It was dusky dark as the wagon pulled inside the barn. Babies and young children were pulled from the wagon and steered for the house. The unloading and storage now took place among grunts of effort by father and sons. Horses were rubbed down, fed and the necessary kitchen items brought to the house.
Once inside, mother had "stoked up" the fireplace and a light evening meal was in preparation. Bursting with the news of the day's affairs, the family sat down to sup together. Amid spoonfuls of beans and fried potatoes, each member recounted the news and happenings they had gleaned from their neighbors. It was a time of family closeness as blackness covered the farm, the firelight cocooning them in a world of their own. Perhaps a world of loneliness, back breaking labor, failed crops and illness and death, but never the less; it was their world. A world that celebrated each birth be it foal or human, a world where friends come to the aid of one in trouble, a world that this family had built with the sweat of their brows and thanksgiving in their hearts. They took nothing for granted but gave thanks to their Creator for every blessing given them. As the last lamp was blown out, each eye fluttered closed, a feeling of utter contentment lulled one and all to sleep.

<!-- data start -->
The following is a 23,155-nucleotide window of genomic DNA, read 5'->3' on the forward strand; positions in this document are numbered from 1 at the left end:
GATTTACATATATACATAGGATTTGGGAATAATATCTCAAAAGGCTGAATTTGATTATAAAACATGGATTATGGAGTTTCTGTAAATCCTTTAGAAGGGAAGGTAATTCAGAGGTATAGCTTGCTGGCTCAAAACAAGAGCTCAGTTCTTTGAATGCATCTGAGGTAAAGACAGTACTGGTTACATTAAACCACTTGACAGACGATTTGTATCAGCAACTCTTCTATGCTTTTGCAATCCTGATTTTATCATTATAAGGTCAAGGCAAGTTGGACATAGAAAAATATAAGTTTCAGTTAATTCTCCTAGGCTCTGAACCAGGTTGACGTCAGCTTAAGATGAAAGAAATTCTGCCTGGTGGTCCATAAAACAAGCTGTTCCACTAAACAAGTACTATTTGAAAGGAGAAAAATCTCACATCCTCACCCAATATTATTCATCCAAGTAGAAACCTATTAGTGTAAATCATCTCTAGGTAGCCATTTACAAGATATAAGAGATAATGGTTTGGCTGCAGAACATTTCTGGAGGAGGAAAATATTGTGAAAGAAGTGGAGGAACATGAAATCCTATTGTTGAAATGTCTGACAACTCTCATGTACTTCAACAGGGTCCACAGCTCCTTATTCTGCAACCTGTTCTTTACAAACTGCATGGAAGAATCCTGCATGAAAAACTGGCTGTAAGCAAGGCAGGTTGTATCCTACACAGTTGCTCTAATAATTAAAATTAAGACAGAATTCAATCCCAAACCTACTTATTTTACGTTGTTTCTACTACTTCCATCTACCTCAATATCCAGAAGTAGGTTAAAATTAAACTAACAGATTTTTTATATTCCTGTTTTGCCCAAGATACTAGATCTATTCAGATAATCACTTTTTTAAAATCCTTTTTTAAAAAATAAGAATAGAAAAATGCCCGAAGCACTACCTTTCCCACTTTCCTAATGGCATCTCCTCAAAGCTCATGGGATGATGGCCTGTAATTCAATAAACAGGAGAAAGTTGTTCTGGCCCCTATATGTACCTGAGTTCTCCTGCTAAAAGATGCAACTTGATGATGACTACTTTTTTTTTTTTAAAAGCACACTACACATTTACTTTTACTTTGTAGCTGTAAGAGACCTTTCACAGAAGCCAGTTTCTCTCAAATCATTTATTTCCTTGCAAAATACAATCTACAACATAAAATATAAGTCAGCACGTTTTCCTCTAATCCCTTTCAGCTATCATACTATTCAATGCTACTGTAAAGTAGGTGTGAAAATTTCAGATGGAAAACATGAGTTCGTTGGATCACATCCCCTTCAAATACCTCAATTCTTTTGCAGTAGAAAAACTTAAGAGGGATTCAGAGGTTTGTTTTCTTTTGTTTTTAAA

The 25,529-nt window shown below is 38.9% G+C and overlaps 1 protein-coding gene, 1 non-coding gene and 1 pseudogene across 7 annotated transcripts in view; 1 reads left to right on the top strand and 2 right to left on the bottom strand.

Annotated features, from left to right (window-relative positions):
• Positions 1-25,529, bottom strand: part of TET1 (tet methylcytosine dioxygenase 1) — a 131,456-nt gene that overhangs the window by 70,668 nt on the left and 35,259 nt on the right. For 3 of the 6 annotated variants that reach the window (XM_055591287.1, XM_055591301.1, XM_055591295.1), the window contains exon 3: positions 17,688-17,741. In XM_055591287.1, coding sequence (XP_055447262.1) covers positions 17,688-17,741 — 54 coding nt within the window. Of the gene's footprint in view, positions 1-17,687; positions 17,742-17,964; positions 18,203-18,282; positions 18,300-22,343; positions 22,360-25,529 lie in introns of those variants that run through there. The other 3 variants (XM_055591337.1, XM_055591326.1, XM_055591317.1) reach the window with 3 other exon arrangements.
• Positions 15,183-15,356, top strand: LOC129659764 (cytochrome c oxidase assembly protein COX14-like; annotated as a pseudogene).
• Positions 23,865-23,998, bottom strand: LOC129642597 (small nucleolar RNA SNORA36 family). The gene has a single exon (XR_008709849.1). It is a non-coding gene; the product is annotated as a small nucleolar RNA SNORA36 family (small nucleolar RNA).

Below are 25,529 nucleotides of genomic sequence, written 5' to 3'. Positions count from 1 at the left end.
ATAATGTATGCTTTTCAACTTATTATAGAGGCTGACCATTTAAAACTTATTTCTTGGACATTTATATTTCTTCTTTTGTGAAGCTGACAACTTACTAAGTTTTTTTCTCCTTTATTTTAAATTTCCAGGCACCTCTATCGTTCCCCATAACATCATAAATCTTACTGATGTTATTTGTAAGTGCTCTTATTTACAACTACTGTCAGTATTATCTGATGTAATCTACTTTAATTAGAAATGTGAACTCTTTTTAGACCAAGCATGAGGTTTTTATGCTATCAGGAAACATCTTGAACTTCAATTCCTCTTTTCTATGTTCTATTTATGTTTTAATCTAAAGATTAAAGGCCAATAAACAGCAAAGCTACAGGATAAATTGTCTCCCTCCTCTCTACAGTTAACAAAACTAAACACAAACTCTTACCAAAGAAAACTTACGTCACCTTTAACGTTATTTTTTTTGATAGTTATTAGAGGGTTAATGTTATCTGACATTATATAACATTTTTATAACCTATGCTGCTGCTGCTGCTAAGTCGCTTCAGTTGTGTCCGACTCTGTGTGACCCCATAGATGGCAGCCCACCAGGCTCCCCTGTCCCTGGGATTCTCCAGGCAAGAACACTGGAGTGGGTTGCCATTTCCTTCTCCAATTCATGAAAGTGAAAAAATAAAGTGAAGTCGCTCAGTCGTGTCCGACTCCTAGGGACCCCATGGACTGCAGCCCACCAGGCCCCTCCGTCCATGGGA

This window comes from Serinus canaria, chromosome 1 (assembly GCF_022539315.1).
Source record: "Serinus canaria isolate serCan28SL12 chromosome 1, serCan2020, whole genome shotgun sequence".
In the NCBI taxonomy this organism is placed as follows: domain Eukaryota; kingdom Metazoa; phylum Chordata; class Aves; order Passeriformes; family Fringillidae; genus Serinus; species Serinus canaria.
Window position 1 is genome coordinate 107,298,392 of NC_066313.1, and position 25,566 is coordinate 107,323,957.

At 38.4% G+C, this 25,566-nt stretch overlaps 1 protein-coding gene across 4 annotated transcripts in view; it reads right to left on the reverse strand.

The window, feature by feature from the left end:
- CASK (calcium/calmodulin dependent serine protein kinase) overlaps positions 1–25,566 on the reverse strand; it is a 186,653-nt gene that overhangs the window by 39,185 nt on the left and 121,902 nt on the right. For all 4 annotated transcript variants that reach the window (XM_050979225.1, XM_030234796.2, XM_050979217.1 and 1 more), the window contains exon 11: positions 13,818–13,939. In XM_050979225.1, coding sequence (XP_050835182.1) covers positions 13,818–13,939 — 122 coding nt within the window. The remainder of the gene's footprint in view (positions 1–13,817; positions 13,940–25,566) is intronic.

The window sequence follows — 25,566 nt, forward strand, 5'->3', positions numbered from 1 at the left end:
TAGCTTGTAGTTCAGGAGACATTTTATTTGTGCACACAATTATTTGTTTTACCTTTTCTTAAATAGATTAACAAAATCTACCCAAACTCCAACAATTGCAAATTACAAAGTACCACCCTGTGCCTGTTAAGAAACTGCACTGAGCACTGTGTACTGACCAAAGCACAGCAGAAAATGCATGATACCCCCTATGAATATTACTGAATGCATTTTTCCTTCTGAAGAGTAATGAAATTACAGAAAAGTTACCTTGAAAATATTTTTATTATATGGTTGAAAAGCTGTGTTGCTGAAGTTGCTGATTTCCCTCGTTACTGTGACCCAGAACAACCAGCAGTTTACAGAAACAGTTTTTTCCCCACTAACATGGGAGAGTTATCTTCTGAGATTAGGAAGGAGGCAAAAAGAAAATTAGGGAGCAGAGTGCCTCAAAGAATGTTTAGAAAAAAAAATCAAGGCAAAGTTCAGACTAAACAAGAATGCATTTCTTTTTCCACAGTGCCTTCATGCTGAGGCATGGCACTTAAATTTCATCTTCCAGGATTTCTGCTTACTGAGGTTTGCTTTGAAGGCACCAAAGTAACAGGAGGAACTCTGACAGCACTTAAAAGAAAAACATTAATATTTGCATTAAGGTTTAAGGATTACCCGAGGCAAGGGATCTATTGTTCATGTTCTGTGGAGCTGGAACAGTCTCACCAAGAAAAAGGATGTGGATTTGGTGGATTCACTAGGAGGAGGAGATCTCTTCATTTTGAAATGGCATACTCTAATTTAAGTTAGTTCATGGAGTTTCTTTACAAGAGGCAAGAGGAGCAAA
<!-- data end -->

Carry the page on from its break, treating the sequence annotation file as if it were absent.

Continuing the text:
Copyright © 2000 by Carolyn Buntin Eveland
Nancy Trice, © 2000